Urban and regional planning plays and will play an important role in coping with natural disasters, especially to those related to climate change. The effects of climate change are indeed increasing the exposure to disaster risk in highly anthropic and vulnerable contexts. In order to deal with climatic hazard phenomena, it is necessary to take into account different typologies of risk reduction measures that need to be mainstreamed in urban policies and planning. These include: ‘preventive’ measures aimed at reducing natural hazard(s), vulnerability reduction measures and measures aimed at establishing disaster response and recovery mechanism and structures, i.e. at enhancing the capacity of urban and territorial systems to deal with changes and to adapt to new conditions.
At a theoretical level, planning should actively promote a transition towards urban and territorial disaster resilience and sustainability. To this regard, planning should on the one hand support citizens to cope with disaster risk and effects, and on the other hand to enhance the capacity of urban systems to face uncertainty and change in an adaptive perspective.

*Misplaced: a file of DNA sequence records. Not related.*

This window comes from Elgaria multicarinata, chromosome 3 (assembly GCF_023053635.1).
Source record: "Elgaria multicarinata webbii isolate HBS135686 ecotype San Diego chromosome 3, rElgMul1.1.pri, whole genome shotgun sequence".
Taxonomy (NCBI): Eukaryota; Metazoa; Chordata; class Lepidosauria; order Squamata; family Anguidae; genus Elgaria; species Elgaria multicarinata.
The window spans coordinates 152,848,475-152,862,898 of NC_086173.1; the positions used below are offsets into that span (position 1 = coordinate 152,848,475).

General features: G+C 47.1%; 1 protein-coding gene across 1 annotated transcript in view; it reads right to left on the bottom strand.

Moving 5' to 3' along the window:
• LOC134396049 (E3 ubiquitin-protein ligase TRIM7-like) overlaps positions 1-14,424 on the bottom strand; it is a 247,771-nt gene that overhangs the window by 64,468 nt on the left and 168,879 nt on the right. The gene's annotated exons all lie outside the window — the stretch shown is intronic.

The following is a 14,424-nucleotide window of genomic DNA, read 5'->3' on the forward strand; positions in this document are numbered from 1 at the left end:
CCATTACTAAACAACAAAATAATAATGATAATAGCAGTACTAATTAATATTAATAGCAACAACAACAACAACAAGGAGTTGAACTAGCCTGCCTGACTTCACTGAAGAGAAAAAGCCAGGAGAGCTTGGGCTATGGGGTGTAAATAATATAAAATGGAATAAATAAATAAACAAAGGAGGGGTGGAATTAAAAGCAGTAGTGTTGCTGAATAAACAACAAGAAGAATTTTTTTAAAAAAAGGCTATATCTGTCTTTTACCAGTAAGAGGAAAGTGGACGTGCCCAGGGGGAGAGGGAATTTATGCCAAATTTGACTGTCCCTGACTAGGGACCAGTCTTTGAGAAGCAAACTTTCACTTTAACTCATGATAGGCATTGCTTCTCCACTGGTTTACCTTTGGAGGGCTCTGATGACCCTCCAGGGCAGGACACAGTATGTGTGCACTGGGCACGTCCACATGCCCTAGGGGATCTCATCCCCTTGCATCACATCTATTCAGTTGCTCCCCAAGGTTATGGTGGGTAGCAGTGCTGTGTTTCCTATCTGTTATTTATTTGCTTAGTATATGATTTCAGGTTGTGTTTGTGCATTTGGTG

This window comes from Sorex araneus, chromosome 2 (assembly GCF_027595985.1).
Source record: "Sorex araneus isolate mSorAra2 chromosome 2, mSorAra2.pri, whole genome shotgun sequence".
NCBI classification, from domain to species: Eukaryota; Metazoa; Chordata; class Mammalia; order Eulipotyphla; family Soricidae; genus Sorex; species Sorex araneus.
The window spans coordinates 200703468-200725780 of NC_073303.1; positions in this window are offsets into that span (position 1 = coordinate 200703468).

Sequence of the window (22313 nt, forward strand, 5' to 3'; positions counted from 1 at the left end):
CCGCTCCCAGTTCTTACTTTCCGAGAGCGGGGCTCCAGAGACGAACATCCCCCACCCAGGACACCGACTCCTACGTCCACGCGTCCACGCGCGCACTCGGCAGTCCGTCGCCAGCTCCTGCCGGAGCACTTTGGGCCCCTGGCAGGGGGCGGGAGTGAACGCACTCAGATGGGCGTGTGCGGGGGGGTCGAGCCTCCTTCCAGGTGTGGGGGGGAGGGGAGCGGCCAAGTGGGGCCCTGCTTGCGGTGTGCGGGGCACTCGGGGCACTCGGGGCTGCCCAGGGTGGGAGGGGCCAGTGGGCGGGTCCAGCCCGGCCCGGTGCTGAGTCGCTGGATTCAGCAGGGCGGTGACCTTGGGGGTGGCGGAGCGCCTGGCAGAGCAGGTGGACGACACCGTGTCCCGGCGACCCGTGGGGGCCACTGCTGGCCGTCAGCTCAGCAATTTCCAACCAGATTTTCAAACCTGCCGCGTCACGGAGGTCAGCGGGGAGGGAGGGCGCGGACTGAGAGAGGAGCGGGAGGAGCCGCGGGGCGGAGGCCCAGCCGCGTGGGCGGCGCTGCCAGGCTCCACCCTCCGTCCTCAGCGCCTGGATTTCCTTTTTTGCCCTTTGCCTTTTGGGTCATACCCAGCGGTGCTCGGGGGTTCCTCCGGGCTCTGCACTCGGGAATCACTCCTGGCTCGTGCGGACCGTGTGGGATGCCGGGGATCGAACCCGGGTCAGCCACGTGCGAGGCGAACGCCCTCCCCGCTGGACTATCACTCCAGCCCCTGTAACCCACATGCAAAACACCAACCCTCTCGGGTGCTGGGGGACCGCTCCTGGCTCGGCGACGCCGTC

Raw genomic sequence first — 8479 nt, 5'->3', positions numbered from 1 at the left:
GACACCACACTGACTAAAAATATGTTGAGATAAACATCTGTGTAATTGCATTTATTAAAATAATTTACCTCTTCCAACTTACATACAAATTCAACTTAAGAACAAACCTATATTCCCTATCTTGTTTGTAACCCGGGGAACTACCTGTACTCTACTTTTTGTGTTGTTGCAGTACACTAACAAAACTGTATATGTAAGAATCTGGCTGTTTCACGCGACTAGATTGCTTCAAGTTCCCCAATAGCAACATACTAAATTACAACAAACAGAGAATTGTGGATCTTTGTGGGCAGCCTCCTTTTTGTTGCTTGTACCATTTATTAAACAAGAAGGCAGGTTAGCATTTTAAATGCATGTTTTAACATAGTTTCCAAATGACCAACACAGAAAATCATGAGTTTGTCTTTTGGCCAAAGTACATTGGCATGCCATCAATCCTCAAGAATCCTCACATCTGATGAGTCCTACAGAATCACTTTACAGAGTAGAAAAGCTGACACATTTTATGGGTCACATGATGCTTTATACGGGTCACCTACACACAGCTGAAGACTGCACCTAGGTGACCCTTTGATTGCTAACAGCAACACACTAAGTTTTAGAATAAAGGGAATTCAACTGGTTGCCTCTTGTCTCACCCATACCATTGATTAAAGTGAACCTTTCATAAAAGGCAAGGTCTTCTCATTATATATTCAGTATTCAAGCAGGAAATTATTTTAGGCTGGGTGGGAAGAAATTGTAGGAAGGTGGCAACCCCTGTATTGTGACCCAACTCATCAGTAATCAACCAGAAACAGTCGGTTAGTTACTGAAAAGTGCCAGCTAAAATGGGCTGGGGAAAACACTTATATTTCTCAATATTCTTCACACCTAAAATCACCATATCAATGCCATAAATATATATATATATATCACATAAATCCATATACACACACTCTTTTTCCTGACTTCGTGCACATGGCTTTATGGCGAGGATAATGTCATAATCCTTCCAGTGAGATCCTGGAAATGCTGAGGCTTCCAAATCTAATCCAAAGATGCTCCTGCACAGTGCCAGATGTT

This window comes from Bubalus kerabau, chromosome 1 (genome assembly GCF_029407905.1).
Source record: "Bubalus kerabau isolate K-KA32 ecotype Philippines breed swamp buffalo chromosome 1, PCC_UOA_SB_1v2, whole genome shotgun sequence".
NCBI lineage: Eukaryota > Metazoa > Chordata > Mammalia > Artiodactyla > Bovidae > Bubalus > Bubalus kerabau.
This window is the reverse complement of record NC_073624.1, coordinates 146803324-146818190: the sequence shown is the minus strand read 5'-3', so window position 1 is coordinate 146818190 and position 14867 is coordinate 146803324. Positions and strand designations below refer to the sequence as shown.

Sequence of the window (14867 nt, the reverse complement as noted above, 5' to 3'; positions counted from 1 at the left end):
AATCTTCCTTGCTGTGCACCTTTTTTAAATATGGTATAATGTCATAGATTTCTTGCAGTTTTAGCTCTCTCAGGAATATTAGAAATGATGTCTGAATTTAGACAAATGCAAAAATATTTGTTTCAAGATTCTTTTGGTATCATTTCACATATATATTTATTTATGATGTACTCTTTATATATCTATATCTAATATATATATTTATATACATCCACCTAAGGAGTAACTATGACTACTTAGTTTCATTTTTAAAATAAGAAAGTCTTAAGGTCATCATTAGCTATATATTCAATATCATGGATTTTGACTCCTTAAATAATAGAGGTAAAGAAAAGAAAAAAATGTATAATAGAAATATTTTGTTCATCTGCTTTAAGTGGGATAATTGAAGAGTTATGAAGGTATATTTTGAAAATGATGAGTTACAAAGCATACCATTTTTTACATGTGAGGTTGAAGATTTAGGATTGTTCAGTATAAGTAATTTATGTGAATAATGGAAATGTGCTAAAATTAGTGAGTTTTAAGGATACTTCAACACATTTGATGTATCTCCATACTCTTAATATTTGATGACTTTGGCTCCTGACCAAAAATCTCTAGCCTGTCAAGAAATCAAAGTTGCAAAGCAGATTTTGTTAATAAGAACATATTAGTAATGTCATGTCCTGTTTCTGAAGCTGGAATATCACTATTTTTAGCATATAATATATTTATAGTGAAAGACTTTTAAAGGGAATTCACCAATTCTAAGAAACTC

With respect to planning practice, an effort is needed in order to identify risk reduction measures capable of facing location-specific vulnerabilities and of promoting response and recovery measures in sites affected by extreme climatic events. More specifically, it is necessary to identify operative and methodological frames that can support planners and decision-makers in defining proper measures. In addition, a broad reflection by both academics and practitioners about the dimensions relevant in dealing with climatic risk at different scales is needed. A further element to be addressed concerns the identification of planning and policy tools to be used to mitigate climatic risk and manage disasters.
Among these themes, we focus in particular on the following topics: